With a new presidential administration in power, the nationwide COVID-19 vaccine rollout has become a top priority. President Biden is aiming to release nearly all available vaccine doses to speed up distribution. To date, about 18.5 million people have received at least one dose of the vaccine and about 3.2 million are already fully vaccinated. Still, for many it remains unclear when the vaccine will be available and where. Here’s a state-by-state look at vaccine distribution plans.
Alabama has had the COVID-19 vaccine since December 14 and as of early January about 42,810 vaccine doses were administered. On January 18, the state began Phase 1b of its vaccine process, which includes vaccinating people 75 and older, and first responders such as law enforcement and firefighters. Vaccinations are administered by appointment and can be scheduled using Alabama’s COVID-19 Vaccine Scheduling Hotline at 1-855-566-5333.
Alaska is working its way through various tiers of Phase 1b and 1a vaccinations, meaning it is available to a long list of people, including those who are 65 and older and workers in health care settings who have direct patient contact or direct contact with infectious materials or provide essential services in hospitals, clinics, or home settings. Additional individuals currently eligible for the vaccine in Alaska include frontline EMS and fire service personnel, community health aides, and healthcare workers who are providing vaccinations. Long term care facility staff and residents are also eligible, as are hospital based frontline workers. The state has not yet announced when the next phase of vaccinations will be implemented.
Arkansas has given 221,602 doses of the vaccine. The state is currently in phase 1b of its rollout plan, which allows for all state residents who are 70 and older to get vaccinated. In addition, those who work in education, including K-12, child care, and higher education employees are now able to get vaccinated. Community pharmacies and clinics around the state are providing the vaccines. As supplies increase, the vaccine program will expand to include more individuals under Phase 1b (such as food and agricultural workers, firefighters, police and correctional staff). After that, the program will progress to Phase 1C, which includes those who are 65 years-plus, people 16 to 64 with high-risk medical conditions and workers in transportation, logistics, water and wastewater, food service, shelter and housing, finance, and more.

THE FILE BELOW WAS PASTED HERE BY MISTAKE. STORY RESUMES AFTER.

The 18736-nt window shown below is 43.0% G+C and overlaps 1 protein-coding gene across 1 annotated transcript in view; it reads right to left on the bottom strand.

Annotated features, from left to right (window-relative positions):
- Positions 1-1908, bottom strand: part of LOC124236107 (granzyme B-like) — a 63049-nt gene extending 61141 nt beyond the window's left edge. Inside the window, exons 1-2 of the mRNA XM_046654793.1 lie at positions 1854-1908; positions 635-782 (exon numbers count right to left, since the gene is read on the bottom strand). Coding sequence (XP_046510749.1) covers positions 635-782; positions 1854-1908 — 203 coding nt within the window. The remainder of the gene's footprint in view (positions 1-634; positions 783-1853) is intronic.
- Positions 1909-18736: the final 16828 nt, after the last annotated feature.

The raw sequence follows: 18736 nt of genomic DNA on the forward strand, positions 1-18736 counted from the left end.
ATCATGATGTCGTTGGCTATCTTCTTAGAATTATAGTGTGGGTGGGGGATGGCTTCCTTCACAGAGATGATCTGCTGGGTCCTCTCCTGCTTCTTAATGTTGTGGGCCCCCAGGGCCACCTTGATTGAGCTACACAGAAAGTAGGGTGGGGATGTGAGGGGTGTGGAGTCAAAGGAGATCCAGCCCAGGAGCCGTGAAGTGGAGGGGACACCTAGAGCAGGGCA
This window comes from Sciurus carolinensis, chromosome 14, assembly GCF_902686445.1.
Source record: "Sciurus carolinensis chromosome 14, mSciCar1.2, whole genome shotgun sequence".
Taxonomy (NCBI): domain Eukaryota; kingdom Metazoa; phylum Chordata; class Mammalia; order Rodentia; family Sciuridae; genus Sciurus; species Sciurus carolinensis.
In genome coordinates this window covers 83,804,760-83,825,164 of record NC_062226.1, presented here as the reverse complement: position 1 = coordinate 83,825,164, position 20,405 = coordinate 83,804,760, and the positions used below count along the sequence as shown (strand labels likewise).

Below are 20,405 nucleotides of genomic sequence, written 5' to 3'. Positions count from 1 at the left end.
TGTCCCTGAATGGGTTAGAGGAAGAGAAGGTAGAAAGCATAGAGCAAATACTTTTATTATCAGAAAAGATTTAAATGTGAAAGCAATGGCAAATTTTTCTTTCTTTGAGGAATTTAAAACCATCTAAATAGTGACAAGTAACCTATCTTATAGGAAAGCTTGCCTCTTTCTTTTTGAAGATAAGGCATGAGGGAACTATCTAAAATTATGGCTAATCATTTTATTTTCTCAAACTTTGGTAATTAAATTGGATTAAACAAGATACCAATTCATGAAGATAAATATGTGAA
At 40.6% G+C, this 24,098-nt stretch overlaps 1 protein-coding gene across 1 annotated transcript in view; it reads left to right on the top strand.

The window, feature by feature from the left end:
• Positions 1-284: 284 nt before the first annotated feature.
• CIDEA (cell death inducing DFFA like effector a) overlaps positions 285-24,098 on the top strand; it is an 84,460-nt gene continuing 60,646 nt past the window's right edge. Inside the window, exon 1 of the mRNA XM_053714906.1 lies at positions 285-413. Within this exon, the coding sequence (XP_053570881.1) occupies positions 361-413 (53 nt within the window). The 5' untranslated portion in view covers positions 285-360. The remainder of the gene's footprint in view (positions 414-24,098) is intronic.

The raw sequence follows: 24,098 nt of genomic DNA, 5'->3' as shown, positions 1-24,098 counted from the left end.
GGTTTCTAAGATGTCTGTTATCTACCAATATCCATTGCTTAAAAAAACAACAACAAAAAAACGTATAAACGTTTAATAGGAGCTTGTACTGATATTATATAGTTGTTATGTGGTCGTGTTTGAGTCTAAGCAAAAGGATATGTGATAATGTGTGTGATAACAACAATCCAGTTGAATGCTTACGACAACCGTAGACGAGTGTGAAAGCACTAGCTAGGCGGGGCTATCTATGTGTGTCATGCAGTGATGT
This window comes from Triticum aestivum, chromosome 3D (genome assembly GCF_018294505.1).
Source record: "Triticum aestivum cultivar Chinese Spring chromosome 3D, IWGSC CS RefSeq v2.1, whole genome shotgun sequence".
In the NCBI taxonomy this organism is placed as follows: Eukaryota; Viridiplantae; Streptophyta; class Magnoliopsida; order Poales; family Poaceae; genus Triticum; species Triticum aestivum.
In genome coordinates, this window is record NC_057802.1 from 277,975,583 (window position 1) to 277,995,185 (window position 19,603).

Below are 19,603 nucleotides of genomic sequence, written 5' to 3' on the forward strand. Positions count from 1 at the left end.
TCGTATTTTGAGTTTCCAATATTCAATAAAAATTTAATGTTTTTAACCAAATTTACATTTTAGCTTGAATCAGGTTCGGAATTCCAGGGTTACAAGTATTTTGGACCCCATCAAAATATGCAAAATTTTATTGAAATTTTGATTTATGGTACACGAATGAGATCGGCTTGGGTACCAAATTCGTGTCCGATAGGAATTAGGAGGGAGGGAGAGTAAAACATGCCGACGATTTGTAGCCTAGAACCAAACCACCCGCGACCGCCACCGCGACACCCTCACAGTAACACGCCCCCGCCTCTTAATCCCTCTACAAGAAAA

California hopes to have enough supplies to vaccinate most state residents by this summer. The state is currently continuing to vaccinate those in Phase 1a — health care workers and long-term care residents. The state has also recently begun Phase 1b, Tier One, which includes individuals 65 and older and those at risk of exposure at work, such as education and childcare workers, emergency services workers and food and agricultural workers. To date, the state has administered 2,437,504 doses. Vaccines are being administered at doctor’s offices, clinics, pharmacies, and community vaccination sites.
Like most other states, because of the limited vaccine supply Colorado is administering a phased approach. It is currently in Phase 1a and the first half of Phase 1B. After all of Phase 1 has been completed, Colorado will begin allowing those in Phase 2 and 3 to receive the vaccine. State official project it will take until spring to reach Phase 2 and summer before Phase 3 begins. Phase 3 includes the general public, including anyone 16 to 59 years old.
Those in Phase 1a and the first half of Phase 1b are currently being offered the vaccine in Connecticut. The initial portion of Phase 1b includes individuals 75 and older, as well as residents and staff of select congregate settings. The second half of Phase 1b is expected to start in February and will include individuals who are between 65 and 74. The state’s COVID-19 website projects the vaccine program will continue until at least summer and fall of 2021.
Delaware began its vaccination program in mid-December and is now in Phase 1b of distribution. There are various location options for state residents who want to be vaccinated including large vaccination events. Frontline essential workers will be able to get vaccines directly from their employers. The next phase, which will encompass the remaining individuals in Phase 1, is expected to begin in March.
Demand for the vaccine in Florida has vastly outstripped supply, unfortunately. But the state says it hopes to get a new shipment of vaccines soon. In the meantime, the vaccine is still being given to those who are eligible and appointments are recommended. The current priority for distribution is those who are 65 and older and health care workers who have direct contact with patients. Residents and staff of long-term care facilities are also among those eligible to get vaccinated now.
Georgia residents are able to get vaccinated in a variety of locations including Kroger health sites, Ingles pharmacy, Publix pharmacy sites and U Save It pharmacy sites. About 674,967 vaccines have already been administered. The state is currently in Phase 1a of its program, which includes healthcare workers such as physicians, nurses, laboratory technicians, EMS personnel, and environmental services. Also included are residents and staff of long-term care facilities, adults aged 65 and older and their caregivers, and finally law enforcement, firefighters, and first responders.
Vaccination hubs have been set up throughout the state of Hawaii. The state is currently vaccinating healthcare personnel, long-term care facility residents, first responders, frontline essential workers and adults 75 and older. Eligible residents can register for vaccination. Frontline essential workers are receiving vaccinations via their employers or industry organizations. The state expects to begin vaccinating those who are 16 years or older who are not in other categories by this summer.